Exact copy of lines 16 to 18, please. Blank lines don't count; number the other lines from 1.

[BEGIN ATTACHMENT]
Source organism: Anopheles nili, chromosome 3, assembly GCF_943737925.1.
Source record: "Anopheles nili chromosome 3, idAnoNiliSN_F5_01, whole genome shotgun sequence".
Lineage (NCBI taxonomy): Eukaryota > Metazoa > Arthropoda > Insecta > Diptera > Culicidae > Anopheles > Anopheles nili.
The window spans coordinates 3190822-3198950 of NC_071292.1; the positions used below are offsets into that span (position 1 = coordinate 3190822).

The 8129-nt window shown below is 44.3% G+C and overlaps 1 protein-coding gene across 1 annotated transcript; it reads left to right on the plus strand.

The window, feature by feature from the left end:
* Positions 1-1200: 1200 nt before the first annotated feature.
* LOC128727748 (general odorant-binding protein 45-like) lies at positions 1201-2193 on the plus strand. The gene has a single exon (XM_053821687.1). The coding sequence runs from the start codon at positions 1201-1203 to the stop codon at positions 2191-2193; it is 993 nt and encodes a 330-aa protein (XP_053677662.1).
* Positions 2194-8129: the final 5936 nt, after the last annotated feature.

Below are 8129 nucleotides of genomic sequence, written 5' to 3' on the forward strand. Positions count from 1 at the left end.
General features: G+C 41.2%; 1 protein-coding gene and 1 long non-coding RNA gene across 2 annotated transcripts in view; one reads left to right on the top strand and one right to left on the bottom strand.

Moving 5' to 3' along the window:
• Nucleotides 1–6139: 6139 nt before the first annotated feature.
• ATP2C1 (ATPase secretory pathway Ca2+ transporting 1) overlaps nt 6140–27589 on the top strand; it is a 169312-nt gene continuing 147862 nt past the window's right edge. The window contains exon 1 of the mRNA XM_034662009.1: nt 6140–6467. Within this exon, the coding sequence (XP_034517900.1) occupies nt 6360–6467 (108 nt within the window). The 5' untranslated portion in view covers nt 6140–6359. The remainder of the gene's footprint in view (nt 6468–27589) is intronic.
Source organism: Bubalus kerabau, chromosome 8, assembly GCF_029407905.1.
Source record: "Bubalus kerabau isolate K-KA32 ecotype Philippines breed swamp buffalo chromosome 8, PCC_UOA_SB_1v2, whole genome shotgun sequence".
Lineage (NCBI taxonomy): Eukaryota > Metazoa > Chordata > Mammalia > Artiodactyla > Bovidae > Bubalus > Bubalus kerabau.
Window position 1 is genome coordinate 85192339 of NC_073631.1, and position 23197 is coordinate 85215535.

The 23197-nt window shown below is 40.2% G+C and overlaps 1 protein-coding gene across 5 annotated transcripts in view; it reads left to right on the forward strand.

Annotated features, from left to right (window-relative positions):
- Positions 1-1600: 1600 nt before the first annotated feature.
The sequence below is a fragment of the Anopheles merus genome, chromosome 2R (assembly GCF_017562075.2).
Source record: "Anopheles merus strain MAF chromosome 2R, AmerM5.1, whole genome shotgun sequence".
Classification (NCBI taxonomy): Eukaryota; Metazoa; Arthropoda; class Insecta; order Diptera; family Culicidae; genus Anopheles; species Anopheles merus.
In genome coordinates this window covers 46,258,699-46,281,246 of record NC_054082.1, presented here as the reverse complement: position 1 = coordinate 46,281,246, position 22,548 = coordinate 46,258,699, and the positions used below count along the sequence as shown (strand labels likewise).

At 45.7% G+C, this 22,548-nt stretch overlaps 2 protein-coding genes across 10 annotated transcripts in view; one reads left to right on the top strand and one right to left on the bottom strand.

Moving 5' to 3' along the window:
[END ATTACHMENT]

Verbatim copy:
Source record: "Bubalus kerabau isolate K-KA32 ecotype Philippines breed swamp buffalo chromosome 8, PCC_UOA_SB_1v2, whole genome shotgun sequence".
Lineage (NCBI taxonomy): Eukaryota > Metazoa > Chordata > Mammalia > Artiodactyla > Bovidae > Bubalus > Bubalus kerabau.
Window position 1 is genome coordinate 85192339 of NC_073631.1, and position 23197 is coordinate 85215535.